The resurgent campaigns of Ubaldo Jimenez and Scott Kazmir played a significant part in why the Indians won 92 games and made it to the American League Wild Card game, but the club will likely have some rotation holes to fill this winter. Paul Hoynes of the Cleveland Plain Dealer reports that “little progress” has been made in negotiations with either pitcher and believes that they will find better offers elsewhere.
Jimenez already declined his part of an $8 million mutual option with the Indians and is expected to turn down a one-year, $14.1 million qualifying offer before Monday’s deadline. The 29-year-old right-hander was a mess during most of his time in Cleveland, but he’s understandably looking to cash in after some mechanical changes resulted in a 1.82 ERA and 100/27 K/BB ratio in 84 innings after the All-Star break.
Kazmir was one of the biggest surprises of the 2013 season, returning from obscurity to post a 4.04 ERA and 162/47 K/BB ratio over 158 innings while showing his best fastball velocity since he was a member of the Rays. He doesn’t turn 30 until January and hopes to parlay his bounce-back season into a multi-year deal. Meanwhile, the Indians don’t want to go beyond one year.
There could also be some changes in Cleveland’s bullpen, as Hoynes speculates that relievers Joe Smith and Matt Albers are unlikely to return in 2014.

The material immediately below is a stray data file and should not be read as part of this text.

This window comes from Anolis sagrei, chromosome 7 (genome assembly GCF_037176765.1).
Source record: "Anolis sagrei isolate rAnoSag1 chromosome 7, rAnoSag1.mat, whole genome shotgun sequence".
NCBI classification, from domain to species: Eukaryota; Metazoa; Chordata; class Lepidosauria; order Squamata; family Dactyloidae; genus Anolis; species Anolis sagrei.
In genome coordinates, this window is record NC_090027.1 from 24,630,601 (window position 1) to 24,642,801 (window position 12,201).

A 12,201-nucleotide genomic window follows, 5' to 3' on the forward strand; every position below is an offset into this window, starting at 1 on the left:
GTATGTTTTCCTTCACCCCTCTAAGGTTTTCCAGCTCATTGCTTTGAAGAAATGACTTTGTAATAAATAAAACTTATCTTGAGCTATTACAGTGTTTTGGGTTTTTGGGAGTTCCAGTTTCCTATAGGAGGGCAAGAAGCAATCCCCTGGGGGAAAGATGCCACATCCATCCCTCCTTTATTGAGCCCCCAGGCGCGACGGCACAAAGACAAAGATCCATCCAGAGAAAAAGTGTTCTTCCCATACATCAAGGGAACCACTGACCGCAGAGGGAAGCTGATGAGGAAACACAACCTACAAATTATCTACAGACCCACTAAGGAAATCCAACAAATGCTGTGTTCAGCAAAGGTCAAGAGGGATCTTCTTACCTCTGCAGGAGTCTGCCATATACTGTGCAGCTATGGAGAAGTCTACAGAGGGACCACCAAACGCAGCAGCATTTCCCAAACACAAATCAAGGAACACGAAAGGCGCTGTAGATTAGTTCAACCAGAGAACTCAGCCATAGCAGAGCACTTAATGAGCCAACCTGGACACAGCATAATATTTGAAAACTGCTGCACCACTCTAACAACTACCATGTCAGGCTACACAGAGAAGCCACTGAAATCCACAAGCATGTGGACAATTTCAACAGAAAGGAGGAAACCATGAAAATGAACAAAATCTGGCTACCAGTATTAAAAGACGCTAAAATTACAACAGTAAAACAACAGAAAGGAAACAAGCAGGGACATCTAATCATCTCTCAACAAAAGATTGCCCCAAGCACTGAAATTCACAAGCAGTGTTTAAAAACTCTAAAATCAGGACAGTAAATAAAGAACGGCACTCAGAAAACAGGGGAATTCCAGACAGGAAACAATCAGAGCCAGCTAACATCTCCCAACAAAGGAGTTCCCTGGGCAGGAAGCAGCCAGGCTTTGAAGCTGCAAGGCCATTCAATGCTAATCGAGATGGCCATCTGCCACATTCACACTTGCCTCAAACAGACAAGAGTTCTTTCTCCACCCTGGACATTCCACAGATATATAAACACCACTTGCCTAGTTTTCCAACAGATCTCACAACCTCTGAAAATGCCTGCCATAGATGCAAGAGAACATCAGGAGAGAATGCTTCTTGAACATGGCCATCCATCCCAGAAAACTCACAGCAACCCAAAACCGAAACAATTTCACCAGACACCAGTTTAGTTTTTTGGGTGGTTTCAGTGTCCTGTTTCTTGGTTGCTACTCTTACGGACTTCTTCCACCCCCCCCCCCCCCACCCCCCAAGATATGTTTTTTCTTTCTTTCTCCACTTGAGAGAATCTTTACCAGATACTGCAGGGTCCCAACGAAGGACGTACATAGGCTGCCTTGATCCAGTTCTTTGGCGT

Veteran utilityman Reid Brignac is in camp with the Astros on a minor league deal. The 31-year-old is close to being done as a major leaguer as he owns a career .219/.264/.309 triple-slash line across parts of nine seasons. In an effort to prolong his big league career, Brignac is now attempting to become a switch-hitter, MLB.com’s Brian McTaggart reports.
I’m going to try it out this year. It was something that I just thought long and hard about and I was like, ‘OK, I’m going to try and see how it goes.’ I used to switch-hit when I was younger off and on, nothing consistent. I could always handle the bat right-handed. I play golf right-handed, so I do a lot of things that way that feel natural.
I just want to get to the point where I’m trying to stay in games, not get pinch-hit for, not starting games because a lefty is starting. … That could help me stay in the games longer. I’m trying to add a new element. I play multiple positions and now if I can switch hit and be consistent at it, then that can only help me.
As Brignac mentions, he’s also verstile. He’s a shortstop by trade, but has also logged plenty of innings at second base and third base, and has occasionally played corner outfield.
There aren’t any examples — at least that I can think of — where players began switch-hitting late in their careers and actually succeeding in the major leagues. As the saying goes, you can’t teach an old dog new tricks. But here’s hoping Brignac bucks the trend.
Angels shortstop Andrelton Simmons fell off the map a bit last year due to a combination of the Angels’ mediocrity, Simmons’ lack of offense, and a month-plus of missed action due to a torn ligament in his left thumb.
Simmons is still as good and as smart as ever on defense. That was on full display Monday when the Angels hosted the Padres for an afternoon spring exhibition.
With a runner on first base and nobody out in the top of the second inning, Carlos Asuaje grounded a 2-0 J.C. Ramirez fastball to right field. The runner, Hunter Renfroe, advanced to third base. Meanwhile, Asuaje wandered a little too far off the first base bag. Simmons cut off the throw to first base, spun around and fired to Luis Valbuena at first base. Valbuena swiped the tag on Asuaje for the first out of the inning.